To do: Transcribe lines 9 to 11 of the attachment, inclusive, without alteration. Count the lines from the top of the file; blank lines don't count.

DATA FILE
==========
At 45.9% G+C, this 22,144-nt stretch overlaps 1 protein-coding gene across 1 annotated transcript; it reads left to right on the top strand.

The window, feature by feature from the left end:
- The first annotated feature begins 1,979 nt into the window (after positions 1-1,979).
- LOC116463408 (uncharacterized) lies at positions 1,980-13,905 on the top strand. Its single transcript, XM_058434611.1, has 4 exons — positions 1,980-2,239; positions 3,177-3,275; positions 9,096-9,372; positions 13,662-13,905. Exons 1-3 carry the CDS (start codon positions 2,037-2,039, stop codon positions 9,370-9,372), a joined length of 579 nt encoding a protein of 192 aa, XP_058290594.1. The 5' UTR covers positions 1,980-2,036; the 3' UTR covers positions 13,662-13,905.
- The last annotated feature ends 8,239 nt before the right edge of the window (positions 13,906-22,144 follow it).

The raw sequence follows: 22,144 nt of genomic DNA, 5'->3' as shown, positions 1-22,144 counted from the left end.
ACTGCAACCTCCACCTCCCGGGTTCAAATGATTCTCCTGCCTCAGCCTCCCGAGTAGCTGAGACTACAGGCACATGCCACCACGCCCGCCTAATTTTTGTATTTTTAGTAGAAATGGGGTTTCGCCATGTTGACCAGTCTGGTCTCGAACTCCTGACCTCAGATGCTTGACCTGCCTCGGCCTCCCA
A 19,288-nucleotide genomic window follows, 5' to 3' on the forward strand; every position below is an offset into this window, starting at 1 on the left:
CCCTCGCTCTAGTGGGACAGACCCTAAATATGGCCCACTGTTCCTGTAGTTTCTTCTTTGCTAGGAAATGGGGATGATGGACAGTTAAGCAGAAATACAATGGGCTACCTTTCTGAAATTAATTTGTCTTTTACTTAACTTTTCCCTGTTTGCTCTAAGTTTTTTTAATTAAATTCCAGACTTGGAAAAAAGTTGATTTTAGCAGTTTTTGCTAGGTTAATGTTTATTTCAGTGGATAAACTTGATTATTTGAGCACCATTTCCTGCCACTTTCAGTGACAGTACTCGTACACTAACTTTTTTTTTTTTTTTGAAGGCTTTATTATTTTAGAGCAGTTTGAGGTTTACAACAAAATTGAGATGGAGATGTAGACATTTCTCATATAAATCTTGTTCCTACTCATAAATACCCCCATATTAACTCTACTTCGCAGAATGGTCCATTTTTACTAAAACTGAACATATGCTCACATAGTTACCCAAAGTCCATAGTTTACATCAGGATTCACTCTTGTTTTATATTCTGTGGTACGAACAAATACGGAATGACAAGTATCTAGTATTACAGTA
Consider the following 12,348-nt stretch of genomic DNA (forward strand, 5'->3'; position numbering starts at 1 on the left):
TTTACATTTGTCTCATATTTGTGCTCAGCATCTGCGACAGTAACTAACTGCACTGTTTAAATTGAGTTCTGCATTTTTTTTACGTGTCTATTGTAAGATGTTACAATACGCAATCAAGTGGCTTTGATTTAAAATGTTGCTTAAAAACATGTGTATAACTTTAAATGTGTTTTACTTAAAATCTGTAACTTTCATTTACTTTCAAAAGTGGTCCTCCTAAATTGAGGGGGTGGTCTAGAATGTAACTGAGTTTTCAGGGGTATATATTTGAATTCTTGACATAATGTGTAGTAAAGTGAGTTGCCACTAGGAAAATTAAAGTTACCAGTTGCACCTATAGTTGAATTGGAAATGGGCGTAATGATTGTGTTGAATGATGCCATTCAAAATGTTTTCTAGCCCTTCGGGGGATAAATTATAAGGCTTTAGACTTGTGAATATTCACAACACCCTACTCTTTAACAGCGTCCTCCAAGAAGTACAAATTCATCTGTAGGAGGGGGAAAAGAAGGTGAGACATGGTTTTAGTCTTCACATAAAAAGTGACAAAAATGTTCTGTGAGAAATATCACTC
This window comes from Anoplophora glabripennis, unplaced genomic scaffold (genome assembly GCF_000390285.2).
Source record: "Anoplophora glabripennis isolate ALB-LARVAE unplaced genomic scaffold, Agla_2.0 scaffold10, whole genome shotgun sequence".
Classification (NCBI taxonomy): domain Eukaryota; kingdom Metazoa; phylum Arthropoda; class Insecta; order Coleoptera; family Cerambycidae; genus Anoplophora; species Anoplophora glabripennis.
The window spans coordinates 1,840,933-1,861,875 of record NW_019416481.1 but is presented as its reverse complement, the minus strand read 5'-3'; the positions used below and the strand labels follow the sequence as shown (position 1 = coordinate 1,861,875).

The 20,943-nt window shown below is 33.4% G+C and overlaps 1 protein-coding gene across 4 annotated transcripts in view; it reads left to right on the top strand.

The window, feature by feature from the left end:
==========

CCCTCGCTCTAGTGGGACAGACCCTAAATATGGCCCACTGTTCCTGTAGTTTCTTCTTTGCTAGGAAATGGGGATGATGGACAGTTAAGCAGAAATACAATGGGCTACCTTTCTGAAATTAATTTGTCTTTTACTTAACTTTTCCCTGTTTGCTCTAAGTTTTTTTAATTAAATTCCAGACTTGGAAAAAAGTTGATTTTAGCAGTTTTTGCTAGGTTAATGTTTATTTCAGTGGATAAACTTGATTATTTGAGCACCATTTCCTGCCACTTTCAGTGACAGTACTCGTACACTAACTTTTTTTTTTTTTTTGAAGGCTTTATTATTTTAGAGCAGTTTGAGGTTTACAACAAAATTGAGATGGAGATGTAGACATTTCTCATATAAATCTTGTTCCTACTCATAAATACCCCCATATTAACTCTACTTCGCAGAATGGTCCATTTTTACTAAAACTGAACATATGCTCACATAGTTACCCAAAGTCCATAGTTTACATCAGGATTCACTCTTGTTTTATATTCTGTGGTACGAACAAATACGGAATGACAAGTATCTAGTATTACAGTA
Consider the following 12,348-nt stretch of genomic DNA (forward strand, 5'->3'; position numbering starts at 1 on the left):
TTTACATTTGTCTCATATTTGTGCTCAGCATCTGCGACAGTAACTAACTGCACTGTTTAAATTGAGTTCTGCATTTTTTTTACGTGTCTATTGTAAGATGTTACAATACGCAATCAAGTGGCTTTGATTTAAAATGTTGCTTAAAAACATGTGTATAACTTTAAATGTGTTTTACTTAAAATCTGTAACTTTCATTTACTTTCAAAAGTGGTCCTCCTAAATTGAGGGGGTGGTCTAGAATGTAACTGAGTTTTCAGGGGTATATATTTGAATTCTTGACATAATGTGTAGTAAAGTGAGTTGCCACTAGGAAAATTAAAGTTACCAGTTGCACCTATAGTTGAATTGGAAATGGGCGTAATGATTGTGTTGAATGATGCCATTCAAAATGTTTTCTAGCCCTTCGGGGGATAAATTATAAGGCTTTAGACTTGTGAATATTCACAACACCCTACTCTTTAACAGCGTCCTCCAAGAAGTACAAATTCATCTGTAGGAGGGGGAAAAGAAGGTGAGACATGGTTTTAGTCTTCACATAAAAAGTGACAAAAATGTTCTGTGAGAAATATCACTC